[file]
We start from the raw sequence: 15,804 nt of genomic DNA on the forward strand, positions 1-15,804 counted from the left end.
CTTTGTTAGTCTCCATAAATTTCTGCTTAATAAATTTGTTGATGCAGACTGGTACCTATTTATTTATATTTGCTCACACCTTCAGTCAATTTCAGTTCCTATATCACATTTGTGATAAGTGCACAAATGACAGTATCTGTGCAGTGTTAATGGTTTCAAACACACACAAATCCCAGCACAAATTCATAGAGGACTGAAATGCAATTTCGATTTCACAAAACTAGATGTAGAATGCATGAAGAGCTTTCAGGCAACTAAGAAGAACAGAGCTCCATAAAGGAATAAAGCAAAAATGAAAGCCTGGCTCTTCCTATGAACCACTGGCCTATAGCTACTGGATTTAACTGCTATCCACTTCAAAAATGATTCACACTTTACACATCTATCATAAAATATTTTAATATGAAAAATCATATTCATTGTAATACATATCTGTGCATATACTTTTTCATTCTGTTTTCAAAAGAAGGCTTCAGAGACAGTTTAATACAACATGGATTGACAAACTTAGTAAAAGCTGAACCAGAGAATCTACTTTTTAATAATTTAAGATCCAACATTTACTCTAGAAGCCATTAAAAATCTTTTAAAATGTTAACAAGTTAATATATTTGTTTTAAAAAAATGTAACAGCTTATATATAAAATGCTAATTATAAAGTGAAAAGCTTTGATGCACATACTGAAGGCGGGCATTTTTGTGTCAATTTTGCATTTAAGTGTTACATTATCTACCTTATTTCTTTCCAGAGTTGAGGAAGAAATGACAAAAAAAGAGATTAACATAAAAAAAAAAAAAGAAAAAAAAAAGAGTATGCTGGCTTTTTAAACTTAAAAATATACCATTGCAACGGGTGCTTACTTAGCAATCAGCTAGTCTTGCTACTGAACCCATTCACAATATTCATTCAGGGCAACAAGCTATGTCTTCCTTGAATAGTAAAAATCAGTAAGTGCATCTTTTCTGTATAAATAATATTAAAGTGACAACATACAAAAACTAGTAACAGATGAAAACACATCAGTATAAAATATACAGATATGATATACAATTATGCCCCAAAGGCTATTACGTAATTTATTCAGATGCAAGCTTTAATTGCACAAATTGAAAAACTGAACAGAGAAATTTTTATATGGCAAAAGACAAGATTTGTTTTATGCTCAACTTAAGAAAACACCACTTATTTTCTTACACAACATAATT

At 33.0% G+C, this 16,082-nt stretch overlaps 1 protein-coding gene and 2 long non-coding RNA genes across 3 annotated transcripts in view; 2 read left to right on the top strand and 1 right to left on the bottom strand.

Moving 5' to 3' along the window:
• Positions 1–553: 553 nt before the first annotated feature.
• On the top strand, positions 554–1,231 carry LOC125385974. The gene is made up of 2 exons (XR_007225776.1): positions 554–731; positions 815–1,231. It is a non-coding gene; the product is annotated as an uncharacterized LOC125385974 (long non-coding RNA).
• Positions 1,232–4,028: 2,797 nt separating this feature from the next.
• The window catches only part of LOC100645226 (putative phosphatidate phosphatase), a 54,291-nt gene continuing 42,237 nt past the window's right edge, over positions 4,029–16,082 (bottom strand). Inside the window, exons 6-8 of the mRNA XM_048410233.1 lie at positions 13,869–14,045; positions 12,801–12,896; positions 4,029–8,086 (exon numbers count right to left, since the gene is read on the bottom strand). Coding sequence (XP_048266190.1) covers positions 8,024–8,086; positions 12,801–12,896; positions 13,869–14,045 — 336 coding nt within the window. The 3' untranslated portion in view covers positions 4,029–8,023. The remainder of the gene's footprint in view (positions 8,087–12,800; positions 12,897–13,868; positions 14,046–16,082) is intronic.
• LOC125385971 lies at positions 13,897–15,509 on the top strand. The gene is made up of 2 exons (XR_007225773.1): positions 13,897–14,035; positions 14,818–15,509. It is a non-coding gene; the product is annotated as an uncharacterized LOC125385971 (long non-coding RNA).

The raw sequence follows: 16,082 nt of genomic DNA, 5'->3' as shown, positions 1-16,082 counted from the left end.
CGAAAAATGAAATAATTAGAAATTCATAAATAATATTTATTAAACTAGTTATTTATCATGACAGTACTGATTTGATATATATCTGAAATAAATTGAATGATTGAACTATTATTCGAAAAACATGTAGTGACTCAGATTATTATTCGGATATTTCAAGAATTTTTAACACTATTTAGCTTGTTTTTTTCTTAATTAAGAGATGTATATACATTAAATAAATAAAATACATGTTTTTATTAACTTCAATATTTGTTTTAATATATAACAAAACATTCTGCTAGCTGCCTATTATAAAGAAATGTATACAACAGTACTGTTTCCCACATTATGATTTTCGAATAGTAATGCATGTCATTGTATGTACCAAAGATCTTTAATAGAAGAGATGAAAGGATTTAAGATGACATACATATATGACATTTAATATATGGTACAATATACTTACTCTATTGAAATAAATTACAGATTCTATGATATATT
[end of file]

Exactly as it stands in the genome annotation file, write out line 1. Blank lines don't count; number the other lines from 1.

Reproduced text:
We start from the raw sequence: 15,804 nt of genomic DNA on the forward strand, positions 1-15,804 counted from the left end.